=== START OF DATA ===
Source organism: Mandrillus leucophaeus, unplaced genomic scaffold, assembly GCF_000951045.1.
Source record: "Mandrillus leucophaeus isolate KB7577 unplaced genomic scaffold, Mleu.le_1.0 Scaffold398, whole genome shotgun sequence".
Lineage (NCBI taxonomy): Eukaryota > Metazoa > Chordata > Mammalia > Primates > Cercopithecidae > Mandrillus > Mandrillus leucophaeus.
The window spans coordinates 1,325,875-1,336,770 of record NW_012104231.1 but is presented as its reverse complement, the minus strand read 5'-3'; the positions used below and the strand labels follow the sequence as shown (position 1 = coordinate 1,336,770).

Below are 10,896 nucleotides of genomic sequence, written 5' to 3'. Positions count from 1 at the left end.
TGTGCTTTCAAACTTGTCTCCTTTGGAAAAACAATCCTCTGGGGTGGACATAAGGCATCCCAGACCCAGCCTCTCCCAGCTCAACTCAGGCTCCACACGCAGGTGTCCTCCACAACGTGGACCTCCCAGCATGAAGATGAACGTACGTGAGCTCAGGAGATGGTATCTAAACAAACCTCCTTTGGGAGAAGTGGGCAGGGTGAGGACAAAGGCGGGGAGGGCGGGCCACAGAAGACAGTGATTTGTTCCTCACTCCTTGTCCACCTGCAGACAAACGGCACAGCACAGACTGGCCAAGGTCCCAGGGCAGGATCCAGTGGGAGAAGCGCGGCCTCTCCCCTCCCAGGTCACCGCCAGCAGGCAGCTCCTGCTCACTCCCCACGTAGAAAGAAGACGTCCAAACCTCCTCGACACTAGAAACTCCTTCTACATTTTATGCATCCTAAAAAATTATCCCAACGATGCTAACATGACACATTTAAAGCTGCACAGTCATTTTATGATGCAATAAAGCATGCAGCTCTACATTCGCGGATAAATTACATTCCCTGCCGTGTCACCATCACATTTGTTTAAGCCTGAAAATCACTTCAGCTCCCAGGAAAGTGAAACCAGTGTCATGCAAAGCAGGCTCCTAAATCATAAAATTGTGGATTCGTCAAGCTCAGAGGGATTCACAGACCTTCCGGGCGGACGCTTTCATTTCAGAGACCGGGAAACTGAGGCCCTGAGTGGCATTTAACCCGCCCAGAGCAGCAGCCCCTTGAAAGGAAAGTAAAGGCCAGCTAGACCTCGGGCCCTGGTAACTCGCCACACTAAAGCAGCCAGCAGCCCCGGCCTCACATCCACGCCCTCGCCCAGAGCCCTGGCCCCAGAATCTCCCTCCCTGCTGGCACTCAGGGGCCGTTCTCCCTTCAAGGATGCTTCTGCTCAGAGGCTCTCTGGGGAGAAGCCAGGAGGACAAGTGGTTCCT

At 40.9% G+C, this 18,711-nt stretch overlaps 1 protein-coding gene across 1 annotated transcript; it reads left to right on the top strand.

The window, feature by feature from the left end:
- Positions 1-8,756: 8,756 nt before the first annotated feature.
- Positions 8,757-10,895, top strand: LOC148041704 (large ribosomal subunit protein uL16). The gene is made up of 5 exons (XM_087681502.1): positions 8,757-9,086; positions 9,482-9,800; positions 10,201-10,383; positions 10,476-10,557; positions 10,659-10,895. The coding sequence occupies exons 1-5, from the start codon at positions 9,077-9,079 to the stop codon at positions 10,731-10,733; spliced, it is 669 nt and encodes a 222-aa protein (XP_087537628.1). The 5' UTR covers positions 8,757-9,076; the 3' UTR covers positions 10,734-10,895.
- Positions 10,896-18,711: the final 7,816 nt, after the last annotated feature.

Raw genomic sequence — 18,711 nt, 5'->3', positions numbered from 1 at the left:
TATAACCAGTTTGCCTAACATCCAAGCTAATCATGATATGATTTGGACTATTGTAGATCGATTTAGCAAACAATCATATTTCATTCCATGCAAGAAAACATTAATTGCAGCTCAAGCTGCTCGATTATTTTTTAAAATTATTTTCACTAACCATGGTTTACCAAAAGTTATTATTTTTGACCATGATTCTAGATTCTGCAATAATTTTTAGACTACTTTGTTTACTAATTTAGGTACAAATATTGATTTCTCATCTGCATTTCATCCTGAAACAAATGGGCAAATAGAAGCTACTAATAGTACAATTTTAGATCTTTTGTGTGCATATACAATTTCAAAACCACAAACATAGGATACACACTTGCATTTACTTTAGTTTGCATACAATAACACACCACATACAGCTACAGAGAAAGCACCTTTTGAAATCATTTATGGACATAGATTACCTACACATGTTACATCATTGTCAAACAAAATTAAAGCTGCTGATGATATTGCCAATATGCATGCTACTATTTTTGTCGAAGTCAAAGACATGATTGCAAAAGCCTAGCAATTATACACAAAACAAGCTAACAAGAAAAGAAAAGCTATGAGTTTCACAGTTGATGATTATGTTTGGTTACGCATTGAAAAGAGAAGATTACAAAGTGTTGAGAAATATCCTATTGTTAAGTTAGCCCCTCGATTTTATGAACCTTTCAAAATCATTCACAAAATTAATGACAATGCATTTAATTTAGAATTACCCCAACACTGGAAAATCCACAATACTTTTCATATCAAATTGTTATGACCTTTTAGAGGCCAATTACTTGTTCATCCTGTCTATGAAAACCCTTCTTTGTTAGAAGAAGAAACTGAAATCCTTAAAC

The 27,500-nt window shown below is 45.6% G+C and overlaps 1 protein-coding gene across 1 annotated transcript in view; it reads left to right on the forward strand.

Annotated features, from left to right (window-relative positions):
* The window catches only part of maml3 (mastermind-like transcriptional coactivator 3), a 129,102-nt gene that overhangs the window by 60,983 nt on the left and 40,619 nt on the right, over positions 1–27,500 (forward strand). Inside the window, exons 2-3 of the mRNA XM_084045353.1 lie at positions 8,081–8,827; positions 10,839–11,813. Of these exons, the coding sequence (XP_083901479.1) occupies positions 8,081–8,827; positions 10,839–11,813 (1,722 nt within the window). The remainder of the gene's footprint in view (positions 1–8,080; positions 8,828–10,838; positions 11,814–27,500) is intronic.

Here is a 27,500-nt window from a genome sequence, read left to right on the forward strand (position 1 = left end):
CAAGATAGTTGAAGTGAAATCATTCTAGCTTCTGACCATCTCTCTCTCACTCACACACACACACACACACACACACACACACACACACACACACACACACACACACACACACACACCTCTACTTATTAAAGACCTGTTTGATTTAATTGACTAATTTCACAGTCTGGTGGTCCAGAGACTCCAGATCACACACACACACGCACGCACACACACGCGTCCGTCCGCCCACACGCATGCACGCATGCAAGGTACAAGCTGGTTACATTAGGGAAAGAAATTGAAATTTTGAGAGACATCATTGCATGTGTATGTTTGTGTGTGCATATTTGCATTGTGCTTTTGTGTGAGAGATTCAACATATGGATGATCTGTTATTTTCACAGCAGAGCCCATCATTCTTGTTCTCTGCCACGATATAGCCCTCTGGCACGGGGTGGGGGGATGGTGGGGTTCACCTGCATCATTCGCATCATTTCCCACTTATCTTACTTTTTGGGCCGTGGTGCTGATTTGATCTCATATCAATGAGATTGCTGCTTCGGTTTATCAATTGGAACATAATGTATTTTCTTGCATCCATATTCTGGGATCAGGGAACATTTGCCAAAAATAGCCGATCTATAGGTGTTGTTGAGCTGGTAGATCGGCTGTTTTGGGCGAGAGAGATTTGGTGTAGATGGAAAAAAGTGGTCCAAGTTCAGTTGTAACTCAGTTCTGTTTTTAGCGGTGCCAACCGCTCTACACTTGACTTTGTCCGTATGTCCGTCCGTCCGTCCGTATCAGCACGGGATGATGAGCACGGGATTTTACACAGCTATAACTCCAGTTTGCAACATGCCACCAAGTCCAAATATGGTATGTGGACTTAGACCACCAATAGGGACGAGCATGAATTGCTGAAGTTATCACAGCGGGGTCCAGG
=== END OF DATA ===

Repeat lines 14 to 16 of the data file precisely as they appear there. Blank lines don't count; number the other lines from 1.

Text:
The 27,500-nt window shown below is 45.6% G+C and overlaps 1 protein-coding gene across 1 annotated transcript in view; it reads left to right on the forward strand.

Annotated features, from left to right (window-relative positions):
* The window catches only part of maml3 (mastermind-like transcriptional coactivator 3), a 129,102-nt gene that overhangs the window by 60,983 nt on the left and 40,619 nt on the right, over positions 1–27,500 (forward strand). Inside the window, exons 2-3 of the mRNA XM_084045353.1 lie at positions 8,081–8,827; positions 10,839–11,813. Of these exons, the coding sequence (XP_083901479.1) occupies positions 8,081–8,827; positions 10,839–11,813 (1,722 nt within the window). The remainder of the gene's footprint in view (positions 1–8,080; positions 8,828–10,838; positions 11,814–27,500) is intronic.